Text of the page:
Pregnant women in Harare will soon find it very difficult to give birth in proper health facilities after the city fathers hiked maternity fees to ZW$120, while consultation fees will now be pegged at ZW$50.
BY Phyllis Mbanje
The prohibitive costs fly in the face of pledges by the government and partners to reduce maternal deaths which are largely caused by delays in seeking medical care as well as women giving birth at home.
In a recently approved ZW$483 million supplementary budget, Harare city council announced a raft of measures in service delivery which included maternity fees, among others.
Harare city which is aiming to raise ZW$14,6 million from health has pegged consultation fees at ZW$50 for adults and ZW$25 for children. Maternity fees will now be ZW$120 up from ZW$25.
Although the government has put in place a user free maternity policy, local authorities have not been able to give that service because of lack of resources to back it up.
Government hospitals, which have implemented the user free policy have been bulking under an overwhelming number of women who were avoiding paying at council clinics.
Following the increase, health stakeholders have expressed reservations at the move which they say will reverse gains made so far in stemming maternal deaths.
“I think the price increase goes against the spirit of reducing maternal mortality and we run the risk of frustrating the gains made this far in fighting maternal mortality. Cost remains a major deterrent in accessing health services, especially maternal health services,” said Fungisayi Dube of the Citizens Health Watch.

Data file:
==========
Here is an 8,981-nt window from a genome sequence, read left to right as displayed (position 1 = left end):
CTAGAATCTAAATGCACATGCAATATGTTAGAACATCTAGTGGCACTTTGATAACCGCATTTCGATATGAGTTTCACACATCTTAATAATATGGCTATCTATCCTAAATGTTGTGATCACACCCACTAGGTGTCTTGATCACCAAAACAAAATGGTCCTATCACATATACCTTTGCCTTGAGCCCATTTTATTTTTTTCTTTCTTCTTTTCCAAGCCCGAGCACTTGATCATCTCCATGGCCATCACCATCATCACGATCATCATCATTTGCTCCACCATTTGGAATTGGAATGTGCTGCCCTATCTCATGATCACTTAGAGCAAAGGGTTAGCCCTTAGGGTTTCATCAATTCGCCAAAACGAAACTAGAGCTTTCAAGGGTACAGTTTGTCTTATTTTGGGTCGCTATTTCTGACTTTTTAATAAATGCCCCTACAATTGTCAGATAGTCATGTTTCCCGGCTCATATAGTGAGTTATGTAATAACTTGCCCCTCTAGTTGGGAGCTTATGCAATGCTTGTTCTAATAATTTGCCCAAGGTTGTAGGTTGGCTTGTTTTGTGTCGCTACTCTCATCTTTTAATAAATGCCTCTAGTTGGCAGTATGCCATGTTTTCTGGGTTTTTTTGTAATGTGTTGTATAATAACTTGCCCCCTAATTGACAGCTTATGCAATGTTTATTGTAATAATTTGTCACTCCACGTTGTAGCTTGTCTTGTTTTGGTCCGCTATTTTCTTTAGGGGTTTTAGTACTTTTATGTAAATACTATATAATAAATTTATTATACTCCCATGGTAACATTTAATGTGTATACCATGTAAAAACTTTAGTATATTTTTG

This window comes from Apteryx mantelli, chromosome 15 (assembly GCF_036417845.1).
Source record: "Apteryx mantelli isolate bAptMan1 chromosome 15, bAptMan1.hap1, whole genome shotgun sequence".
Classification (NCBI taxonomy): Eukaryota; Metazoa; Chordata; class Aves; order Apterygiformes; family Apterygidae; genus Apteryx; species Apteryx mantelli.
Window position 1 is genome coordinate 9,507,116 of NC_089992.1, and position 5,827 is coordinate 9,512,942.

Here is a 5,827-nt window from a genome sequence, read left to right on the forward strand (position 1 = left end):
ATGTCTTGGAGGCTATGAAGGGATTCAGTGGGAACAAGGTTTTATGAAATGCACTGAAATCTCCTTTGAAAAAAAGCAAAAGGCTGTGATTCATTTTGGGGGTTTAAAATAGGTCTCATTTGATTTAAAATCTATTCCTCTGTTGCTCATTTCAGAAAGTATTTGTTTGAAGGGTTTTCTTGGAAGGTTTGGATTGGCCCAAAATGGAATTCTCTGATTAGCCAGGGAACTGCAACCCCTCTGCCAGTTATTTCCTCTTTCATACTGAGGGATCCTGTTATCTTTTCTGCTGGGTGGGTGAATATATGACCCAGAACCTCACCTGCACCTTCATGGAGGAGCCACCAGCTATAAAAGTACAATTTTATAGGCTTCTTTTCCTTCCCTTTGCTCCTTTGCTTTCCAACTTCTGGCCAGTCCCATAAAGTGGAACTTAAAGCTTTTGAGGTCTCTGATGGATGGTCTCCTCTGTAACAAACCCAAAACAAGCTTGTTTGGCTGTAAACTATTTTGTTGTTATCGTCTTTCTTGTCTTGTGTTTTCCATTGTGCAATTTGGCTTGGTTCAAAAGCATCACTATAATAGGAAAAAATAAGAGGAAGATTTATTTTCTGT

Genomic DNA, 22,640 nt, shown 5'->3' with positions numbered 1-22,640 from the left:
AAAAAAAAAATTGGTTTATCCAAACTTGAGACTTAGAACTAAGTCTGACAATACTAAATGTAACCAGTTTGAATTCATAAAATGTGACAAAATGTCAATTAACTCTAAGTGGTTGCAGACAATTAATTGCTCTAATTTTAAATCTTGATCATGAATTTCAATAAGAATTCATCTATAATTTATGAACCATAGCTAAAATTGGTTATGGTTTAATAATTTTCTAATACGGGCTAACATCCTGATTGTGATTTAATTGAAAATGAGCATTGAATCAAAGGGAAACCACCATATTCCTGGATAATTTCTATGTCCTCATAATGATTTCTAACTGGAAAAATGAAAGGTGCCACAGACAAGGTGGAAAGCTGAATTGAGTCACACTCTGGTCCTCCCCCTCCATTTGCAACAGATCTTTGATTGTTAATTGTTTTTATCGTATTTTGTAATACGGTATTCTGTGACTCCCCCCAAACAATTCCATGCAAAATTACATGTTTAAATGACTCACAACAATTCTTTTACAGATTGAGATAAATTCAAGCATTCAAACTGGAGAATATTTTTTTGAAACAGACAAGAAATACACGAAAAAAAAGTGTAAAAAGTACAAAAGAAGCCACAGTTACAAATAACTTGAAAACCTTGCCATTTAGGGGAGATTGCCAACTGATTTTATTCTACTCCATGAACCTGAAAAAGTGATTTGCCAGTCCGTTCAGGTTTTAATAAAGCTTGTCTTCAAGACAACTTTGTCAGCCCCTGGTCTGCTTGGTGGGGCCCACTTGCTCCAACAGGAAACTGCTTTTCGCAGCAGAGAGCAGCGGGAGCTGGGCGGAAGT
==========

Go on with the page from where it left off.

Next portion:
She added that Zimbabwe’s target of reducing maternal mortality rate (MMR) to 300/100 000 live births is off track now as the health system continues to deteriorate and the fee increases exacerbate the challenges around accessing health. Currently the MMR is at 651 per 100 000 live deaths.
“It is definitely beyond the reach of many women seeking health services,” Dube said.
According to the World Health Organisation, many of the deaths and suffering could be avoided if all women had the assistance of a skilled health worker during pregnancy and delivery, and access to emergency medical care when complications arise.
Recently, President Emmerson Mnangagwa publicly expressed concern over the high mortality rate and committed to ensuring his government would stem the trend.
“We are concerned with the high mortality rate in Zimbabwe and as government we take note of this and are committed to ensuring safe motherhood through a number of ways which include skills training for midwives and doctors as well as supply of essential medical equipment,” he said.
Meanwhile, Harare spokesperson Michael Chideme said it was not an increase, but an adjustment to the interbank rate.